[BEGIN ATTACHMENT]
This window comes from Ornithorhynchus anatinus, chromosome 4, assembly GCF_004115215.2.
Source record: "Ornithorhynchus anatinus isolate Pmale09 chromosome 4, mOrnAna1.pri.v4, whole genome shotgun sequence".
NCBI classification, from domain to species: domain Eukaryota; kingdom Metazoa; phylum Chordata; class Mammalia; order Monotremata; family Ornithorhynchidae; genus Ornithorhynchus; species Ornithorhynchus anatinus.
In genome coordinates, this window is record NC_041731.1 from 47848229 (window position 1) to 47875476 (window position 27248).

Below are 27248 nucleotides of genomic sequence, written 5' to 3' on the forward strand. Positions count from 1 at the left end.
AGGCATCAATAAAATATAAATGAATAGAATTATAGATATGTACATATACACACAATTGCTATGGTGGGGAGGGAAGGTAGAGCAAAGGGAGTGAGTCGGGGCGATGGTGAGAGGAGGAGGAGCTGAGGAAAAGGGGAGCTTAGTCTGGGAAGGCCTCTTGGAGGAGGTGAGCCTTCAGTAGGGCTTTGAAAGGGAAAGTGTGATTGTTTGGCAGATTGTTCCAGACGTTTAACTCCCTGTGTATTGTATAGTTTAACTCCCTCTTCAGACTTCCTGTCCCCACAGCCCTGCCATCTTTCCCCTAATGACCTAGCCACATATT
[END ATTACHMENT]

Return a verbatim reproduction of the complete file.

This window comes from Ornithorhynchus anatinus, chromosome 4, assembly GCF_004115215.2.
Source record: "Ornithorhynchus anatinus isolate Pmale09 chromosome 4, mOrnAna1.pri.v4, whole genome shotgun sequence".
NCBI classification, from domain to species: domain Eukaryota; kingdom Metazoa; phylum Chordata; class Mammalia; order Monotremata; family Ornithorhynchidae; genus Ornithorhynchus; species Ornithorhynchus anatinus.
In genome coordinates, this window is record NC_041731.1 from 47848229 (window position 1) to 47875476 (window position 27248).

Below are 27248 nucleotides of genomic sequence, written 5' to 3' on the forward strand. Positions count from 1 at the left end.
AGGCATCAATAAAATATAAATGAATAGAATTATAGATATGTACATATACACACAATTGCTATGGTGGGGAGGGAAGGTAGAGCAAAGGGAGTGAGTCGGGGCGATGGTGAGAGGAGGAGGAGCTGAGGAAAAGGGGAGCTTAGTCTGGGAAGGCCTCTTGGAGGAGGTGAGCCTTCAGTAGGGCTTTGAAAGGGAAAGTGTGATTGTTTGGCAGATTGTTCCAGACGTTTAACTCCCTGTGTATTGTATAGTTTAACTCCCTCTTCAGACTTCCTGTCCCCACAGCCCTGCCATCTTTCCCCTAATGACCTAGCCACATATT